Acute care physicians happiest with Epic EHR, but eClinicalWorks and athenahealth score big in ambulatory settings
“Clunky,” “burdensome” and “not user-friendly” are phrases often tossed around when describing EHRs since the industry made the switch from paper records. But not all physicians are dissatisfied with the technology. In fact, a new report from Reaction Data found that happiness with an EHR may depend on care setting.
Of the 39 percent of physicians happy with athenahealth’s platform, for instance, 50 percent were in the ambulatory setting, while only 13 percent of its acute care physicians had similar satisfaction. Another 19 percent were on the fence about the EHR. Fifty-three percent of eClinicalWorks ambulatory users, on the other hand, while 29 percent were on the fence.
To get these numbers, Reaction Data analyzed information from tens of thousands of physicians across the country, focusing on those who are satisfied with their EHR.
Epic also scored big with satisfaction, with 45 percent of users happy with the EHR. Of those, 48 percent were in the acute setting and 41 percent in ambulatory care. Around 22 percent were on the fence.
Ambulatory physicians showed overall happiness with their GE EHRs, the vendor’s primary market. But at the same time, 27 percent of users were on the fence.
Another surprise was that despite the controversy surrounding eClinicalWorks last year, 53 percent of users are happy with the EHR platform overall, all in the vendor’s ambulatory market. Although, 29 percent were on the fence.
The biggest winner was Practice Fusion, with a whopping 70 percent satisfaction rate overall in the ambulatory setting (the vendor’s marketplace) and only 5 percent of users on the fence about the product.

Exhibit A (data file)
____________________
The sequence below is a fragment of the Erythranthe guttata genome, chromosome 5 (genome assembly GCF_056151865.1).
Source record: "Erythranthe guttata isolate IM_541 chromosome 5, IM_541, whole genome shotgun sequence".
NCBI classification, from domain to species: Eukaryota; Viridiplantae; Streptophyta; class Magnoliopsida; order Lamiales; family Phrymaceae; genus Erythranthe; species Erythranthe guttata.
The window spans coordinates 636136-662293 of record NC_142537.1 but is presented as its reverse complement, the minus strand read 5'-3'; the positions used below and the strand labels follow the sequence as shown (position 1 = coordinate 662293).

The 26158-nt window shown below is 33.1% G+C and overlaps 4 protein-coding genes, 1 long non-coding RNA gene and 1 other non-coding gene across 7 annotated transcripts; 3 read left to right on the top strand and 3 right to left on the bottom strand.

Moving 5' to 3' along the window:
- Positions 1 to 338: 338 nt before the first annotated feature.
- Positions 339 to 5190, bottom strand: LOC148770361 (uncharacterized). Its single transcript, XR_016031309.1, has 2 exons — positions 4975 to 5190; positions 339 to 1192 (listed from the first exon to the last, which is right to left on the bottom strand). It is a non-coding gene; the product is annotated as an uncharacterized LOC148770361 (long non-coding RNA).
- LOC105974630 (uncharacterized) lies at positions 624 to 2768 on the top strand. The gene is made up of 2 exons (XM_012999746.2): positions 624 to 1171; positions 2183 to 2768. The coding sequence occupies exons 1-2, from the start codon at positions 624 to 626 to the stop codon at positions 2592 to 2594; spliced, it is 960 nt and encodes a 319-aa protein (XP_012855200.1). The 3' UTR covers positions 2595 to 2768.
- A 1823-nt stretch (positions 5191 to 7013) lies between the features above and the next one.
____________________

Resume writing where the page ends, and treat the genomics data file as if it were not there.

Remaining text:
This is big news for Allscripts, which just announced the acquisition of Practice Fusion for $100 million, as Allscripts was one of the vendors on the low-end of satisfaction ratings among providers.
Only 16 percent of users are happy with Allscripts’ EHR, 11 percent were those in the acute setting and 18 percent ambulatory. Further, 12 percent were on the fence about the product. Buying Practice Fusion may help Allscripts improve its rank among physicians.
Cerner was another upset – only 22 percent of users said they were happy with the EHR, 25 percent in the acute setting and 19 percent ambulatory. And another 22 percent said they were on the fence.
Even fewer physicians were happy with their Meditech EHRs at only 15 percent.
Further, 16 percent of ambulatory organizations and 11 percent of acute facilities plan to switch EHR vendors.
“For better or worse, EHRs have become, in many ways, the operating system of a healthcare organization. And as such there’s simply no way around it. Perhaps that’s why most physicians hate their EHR – they have no choice but to use it,” the report authors wrote. “Even the most publicly maligned EHR vendor has some organizations and physician users who are truly happy with them. Once vendors start profiling their ideal customer base, dissatisfaction will decrease, as will the churn rate.”